What You Need to Know About ISIS, the Extremist Group Overtaking Iraq

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ISIS fighters parade through the Syrian town of Tel Abyad on January 2, 2014. Photo: REUTERS/Yaser Al-Khodor

While experts were alarmed by the actions of the Islamic State in Iraq and Syria (ISIS) even before the militant group seized Fallujah in January, many people only became aware of the group this week after they raised their black-and-white flag over both Mosul and Tikrit within 48 hours. The terror group — which is well-organized and extremely fanatical — now rules a large region stretching from Syria to Iraq, and is on the march toward Baghdad. Here's a primer on the organization that's so vicious Al Qaeda wants nothing to do with them.

How was ISIS formed?

ISIS grew out of Al Qaeda in Iraq, which was founded by Abu Musab al-Zarqawi in 2004 and became one of the most powerful Islamic extremist groups involved in the Iraq War. Shortly after al-Zarqawi was killed by U.S. forces in 2006, Al Qaeda in Iraq merged with several other insurgent groups and became known as the Islamic State of Iraq.

The group was decimated by U.S. forces, but as the last U.S. troops left in 2011, it staged a comeback. Michael Knights, the Lafer Fellow at the Washington Institute for Near East Policy, tells Vox that the group changed its message to focus on Sunni sectarianism, challenging the Shiite majority in Iraq. In an attempt to consolidate power, the Iraqi government persecuted Sunnis and tried to shut down Sunni militias, which "played right into their hands," according to Knights. He says Iraqi Prime Minister Nouri al-Maliki "made all the ISIS propaganda real, accurate."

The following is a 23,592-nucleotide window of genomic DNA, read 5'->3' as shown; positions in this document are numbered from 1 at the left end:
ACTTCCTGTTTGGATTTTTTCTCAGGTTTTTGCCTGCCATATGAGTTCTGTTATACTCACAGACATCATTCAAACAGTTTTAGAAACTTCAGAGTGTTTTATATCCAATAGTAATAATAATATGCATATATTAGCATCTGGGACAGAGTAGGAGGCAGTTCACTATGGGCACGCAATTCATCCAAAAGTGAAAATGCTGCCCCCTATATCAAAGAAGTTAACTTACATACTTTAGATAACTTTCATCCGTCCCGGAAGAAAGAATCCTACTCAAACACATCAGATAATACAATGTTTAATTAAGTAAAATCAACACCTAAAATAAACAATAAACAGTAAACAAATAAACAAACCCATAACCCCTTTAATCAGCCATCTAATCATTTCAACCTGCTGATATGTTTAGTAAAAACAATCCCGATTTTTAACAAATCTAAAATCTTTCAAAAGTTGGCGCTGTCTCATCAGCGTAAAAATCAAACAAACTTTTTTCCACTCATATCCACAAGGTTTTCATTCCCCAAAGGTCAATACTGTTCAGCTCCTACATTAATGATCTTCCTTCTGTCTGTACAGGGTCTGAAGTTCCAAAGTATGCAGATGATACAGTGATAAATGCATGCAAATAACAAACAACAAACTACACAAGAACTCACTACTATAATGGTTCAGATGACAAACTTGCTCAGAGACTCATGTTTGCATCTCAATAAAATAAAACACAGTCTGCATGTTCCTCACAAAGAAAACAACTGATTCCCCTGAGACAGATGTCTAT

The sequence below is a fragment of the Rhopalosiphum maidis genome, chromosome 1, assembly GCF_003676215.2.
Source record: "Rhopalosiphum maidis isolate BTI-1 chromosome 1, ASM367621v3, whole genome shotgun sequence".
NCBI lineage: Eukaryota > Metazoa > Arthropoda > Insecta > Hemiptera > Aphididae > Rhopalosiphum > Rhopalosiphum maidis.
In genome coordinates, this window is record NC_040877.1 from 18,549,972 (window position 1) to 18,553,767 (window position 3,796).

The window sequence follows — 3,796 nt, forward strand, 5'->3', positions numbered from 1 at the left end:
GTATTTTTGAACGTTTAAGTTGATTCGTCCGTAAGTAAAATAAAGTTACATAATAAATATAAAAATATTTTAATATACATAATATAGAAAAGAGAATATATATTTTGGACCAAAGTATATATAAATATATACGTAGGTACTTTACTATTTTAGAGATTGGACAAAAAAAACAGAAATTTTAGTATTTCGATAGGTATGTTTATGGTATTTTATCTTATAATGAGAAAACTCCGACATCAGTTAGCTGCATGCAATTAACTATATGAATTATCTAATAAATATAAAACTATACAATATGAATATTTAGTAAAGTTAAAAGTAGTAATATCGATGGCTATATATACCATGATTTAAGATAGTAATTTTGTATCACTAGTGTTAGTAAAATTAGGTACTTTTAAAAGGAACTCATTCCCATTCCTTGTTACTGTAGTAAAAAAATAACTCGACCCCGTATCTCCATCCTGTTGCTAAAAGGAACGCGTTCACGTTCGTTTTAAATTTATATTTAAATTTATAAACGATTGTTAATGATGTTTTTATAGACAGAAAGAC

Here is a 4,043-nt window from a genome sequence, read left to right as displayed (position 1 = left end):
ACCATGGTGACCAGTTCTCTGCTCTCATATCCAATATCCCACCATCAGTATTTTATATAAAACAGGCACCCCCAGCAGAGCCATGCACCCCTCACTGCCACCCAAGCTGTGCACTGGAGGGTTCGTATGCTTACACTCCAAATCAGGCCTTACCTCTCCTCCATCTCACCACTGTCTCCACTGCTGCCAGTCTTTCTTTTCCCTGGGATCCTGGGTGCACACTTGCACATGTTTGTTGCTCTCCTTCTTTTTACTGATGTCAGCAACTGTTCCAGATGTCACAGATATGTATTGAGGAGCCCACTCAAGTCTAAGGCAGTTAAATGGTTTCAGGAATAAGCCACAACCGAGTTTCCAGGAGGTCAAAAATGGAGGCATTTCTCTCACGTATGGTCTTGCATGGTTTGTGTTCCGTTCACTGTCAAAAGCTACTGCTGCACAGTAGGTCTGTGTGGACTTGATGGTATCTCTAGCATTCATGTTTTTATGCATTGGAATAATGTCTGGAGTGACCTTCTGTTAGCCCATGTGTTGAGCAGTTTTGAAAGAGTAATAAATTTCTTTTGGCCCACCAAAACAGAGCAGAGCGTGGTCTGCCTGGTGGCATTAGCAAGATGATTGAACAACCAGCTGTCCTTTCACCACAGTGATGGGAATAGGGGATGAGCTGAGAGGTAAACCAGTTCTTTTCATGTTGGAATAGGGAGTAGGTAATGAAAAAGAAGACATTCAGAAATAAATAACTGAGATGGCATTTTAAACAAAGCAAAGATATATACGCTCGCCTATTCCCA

Who is the leader of ISIS?

Abu Bakr al-Baghdadi assumed control in 2010 at the age of 39. Little is known about him, but according to CNN, a biography posted on jihadist websites says he has a Ph.D. in Islamic studies from a university in Baghdad. He was held in a U.S. prison camp for four years and released in 2009. According to the BBC, he is "regarded as a battlefield commander and tactician, which analysts say makes ISIS more attractive to young jihadists than Al Qaeda, which is led by Ayman al-Zawahiri, an Islamic theologian."

What does ISIS want?

Its goal is to create a new radical Islamist state, combining areas of Syria and Iraq. As the Washington Post's Liz Sly wrote this week, it "effectively governs a nation-size tract of territory that stretches from the eastern edge of the Syrian city of Aleppo to Fallujah in western Iraq – and now also includes the northern Iraqi city of Mosul." ISIS runs its own courts, schools, and services, and has started imposing Sharia law in the towns it controls.

ISIS fighters burn confiscated cigarettes in Raqqa on April 2, 2014. Photo: REUTERS/Stringer

How is Syria involved?

Al-Baghdadi sent operatives across the border to Syria as a civil war broke out there in 2011. Abu Mohammad al-Golani, a member of the Islamic State of Iraq, formed al-Nusra Front, the leading jihadi group fighting President Bashar al-Assad's forces. At first, al-Nusra Front received support and funding from ISI, but fighting broke out when al-Baghdadi declared in April 2013 that al-Nusra Front was "merely an extension of the Islamic State of Iraq and a part of it." Al-Baghdadi said the combined group would be known as the Islamic State of Iraq and Syria (actually "and al-Sham", which is translated as "the Levant" or "Greater Syria").

Ayman al-Zawahiri, Al Qaeda's global leader, sided with the Syrian group, saying the two groups were separate and ISIS should stay out of Syria. Al-Baghdadi defied his order, and expanded operations in Syria.